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A Lot of Input, A Little Output - 80%

Iron Wizard, December 28th, 2015

With a one man band like Burzum, the only member ending up in prison for murder would make one think that the band would be over, but miraculously, this was not the case with Burzum. Varg was able to release two full albums over the course of his sixteen years of imprisonment. The two albums he produced were this album (Daudi Baldrs), and Hiloskjalf. They both consist of only synthetic material.

While Hiloskjalf would be the textbook definition of dark ambient, Daudi Baldrs actually consists of what one could call "synthetic black metal". Compositionally, the music here is black metal. The only difference is that it is synthetic, meaning it is purely synthesizer based.

The opening track, "Daudi Baldrs" is a suspenseful composition. It is fairly well written, and has no real compositional flaws other than a dragging feeling that actually isn't too bad. The use of a cheap horn sound in the place of a rhythm guitar is what makes this song feel a bit off. But Varg was in prison during the recording of this, so he really didn't have access to an extensive array of equipment.

Most of the music on Daudi Baldrs is string based, using horn like sounds to create a dark wall of atmosphere. There are a few deviations from this formula. The second track of the album, "Hermoðr á Helferð" features some plucked string sounds. A few tracks also have bells in them, which serve little purpose other than to make the album seem more complete.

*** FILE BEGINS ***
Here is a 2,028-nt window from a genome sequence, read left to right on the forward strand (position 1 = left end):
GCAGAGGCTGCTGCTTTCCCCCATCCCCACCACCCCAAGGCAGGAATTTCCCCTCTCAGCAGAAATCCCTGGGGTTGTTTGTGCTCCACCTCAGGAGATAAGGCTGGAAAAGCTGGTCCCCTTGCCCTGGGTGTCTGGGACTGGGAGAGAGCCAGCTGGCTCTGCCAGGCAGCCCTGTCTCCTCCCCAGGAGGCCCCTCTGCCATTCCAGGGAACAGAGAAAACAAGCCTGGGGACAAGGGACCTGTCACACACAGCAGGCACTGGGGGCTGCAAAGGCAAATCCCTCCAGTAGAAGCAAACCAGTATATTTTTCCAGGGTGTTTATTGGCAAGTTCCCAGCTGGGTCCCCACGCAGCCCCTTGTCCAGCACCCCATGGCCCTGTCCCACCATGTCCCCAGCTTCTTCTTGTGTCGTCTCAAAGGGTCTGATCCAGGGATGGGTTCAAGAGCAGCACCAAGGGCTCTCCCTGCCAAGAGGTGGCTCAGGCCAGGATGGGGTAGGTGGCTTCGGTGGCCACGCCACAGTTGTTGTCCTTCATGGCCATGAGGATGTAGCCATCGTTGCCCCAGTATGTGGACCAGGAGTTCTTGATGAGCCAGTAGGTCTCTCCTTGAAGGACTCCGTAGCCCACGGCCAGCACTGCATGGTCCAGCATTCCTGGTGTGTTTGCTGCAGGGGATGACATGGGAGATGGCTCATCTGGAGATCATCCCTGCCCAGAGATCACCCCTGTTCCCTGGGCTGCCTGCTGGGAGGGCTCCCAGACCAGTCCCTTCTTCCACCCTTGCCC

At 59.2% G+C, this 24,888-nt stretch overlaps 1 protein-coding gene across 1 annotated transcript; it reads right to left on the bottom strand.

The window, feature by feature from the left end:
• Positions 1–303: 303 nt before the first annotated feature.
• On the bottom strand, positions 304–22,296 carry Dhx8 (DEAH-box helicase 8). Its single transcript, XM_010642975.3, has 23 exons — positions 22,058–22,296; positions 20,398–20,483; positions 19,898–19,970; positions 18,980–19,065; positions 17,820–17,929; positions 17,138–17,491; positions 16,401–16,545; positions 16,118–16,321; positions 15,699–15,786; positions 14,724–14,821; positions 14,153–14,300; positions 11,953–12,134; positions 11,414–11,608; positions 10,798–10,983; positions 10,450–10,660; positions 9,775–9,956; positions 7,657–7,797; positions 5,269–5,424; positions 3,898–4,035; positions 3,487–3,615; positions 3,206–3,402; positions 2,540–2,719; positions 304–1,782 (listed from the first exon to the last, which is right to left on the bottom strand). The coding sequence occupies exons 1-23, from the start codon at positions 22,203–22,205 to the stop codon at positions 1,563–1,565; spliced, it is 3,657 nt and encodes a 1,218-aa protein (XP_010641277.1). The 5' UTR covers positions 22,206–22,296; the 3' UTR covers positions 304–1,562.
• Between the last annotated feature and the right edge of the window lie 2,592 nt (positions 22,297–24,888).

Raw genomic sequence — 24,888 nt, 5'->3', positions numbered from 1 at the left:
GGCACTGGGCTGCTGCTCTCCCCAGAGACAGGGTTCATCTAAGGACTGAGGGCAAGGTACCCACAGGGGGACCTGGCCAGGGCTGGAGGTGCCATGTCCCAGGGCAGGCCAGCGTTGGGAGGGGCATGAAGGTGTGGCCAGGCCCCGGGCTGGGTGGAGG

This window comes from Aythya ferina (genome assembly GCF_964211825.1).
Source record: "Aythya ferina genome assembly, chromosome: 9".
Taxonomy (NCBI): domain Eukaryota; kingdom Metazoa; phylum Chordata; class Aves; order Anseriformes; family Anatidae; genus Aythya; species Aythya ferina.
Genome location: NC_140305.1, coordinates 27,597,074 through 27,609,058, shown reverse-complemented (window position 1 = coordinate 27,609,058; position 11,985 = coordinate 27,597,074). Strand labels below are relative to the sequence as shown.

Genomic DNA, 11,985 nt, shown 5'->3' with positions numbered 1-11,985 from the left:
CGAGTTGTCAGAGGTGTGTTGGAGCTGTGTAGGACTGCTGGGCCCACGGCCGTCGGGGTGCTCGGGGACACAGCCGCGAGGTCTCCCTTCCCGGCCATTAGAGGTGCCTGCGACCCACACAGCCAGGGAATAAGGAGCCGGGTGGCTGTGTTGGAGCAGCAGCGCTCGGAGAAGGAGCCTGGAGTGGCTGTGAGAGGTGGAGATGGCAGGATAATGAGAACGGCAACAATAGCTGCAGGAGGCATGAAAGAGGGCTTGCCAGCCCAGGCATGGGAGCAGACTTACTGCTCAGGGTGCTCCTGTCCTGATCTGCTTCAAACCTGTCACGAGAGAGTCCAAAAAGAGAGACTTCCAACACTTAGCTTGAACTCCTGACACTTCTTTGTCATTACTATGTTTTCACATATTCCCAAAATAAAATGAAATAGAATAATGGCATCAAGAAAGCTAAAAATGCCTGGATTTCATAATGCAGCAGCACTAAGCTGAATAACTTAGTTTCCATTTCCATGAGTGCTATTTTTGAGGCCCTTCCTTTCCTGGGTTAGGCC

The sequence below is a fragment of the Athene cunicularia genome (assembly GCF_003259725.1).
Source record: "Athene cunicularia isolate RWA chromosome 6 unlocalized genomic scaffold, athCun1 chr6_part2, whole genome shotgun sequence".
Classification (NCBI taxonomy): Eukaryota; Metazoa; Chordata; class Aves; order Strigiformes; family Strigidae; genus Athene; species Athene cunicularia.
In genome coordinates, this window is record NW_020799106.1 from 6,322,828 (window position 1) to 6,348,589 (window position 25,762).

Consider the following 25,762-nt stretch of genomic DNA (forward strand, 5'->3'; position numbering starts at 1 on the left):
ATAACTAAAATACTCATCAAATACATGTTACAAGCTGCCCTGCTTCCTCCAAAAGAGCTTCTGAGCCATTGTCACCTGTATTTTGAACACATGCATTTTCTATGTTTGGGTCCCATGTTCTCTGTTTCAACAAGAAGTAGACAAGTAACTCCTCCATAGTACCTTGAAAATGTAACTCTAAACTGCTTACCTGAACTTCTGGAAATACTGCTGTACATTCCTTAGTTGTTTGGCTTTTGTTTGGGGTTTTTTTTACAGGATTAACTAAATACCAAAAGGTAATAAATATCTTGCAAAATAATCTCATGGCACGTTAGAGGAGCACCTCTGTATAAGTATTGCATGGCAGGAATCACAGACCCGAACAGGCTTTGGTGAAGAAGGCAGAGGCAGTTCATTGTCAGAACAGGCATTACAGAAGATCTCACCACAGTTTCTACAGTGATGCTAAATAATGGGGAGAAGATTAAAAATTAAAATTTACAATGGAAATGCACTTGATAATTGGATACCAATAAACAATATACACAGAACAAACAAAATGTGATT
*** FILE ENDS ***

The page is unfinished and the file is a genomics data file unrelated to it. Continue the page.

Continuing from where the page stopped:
Two songs, "Bálferð Baldrs" and "Illa tiðandi", are actually rerecordings of two Filosofem songs, "Jesus Tod" and "Gebrechlichkeit I", respectively. "Illa tiðandi" is my personal favorite on Daudi Baldrs. It features the same great composition as its Filosofem counterpart, but it is a little less interesting due to the lack of distortion and incoherence. That is what made the songs on Filosofem so special.

Varg Vikernes put forth a great amount of effort when recording Daudi Baldrs. He composed each song quite carefully. He added a few interesting parts to the two rerecordings to make them a bit original, as it would be a bit of a ripoff to release the same material again. Sadly, even with all of this effort put forth, this does not join the ranks of such albums as Filosofem and the debut. Possibly, if the traditional metal setup of guitars, bass, drums, and vocals were used, this could join those ranks. It's not that I have an issue with ambient, it's just that very cheesy sounds were used here. As previously mentioned, cheap horn sounds take the place of a rhythm guitar at some points. The orchestral strings are great sounding at first, but because of their simplicity, they can get a little tiring for the listener.

Other than a few flaws that Varg really had no control over, Daudi Baldrs is a good album. It is just lacking when it is compared to the rest of Burzum's discography.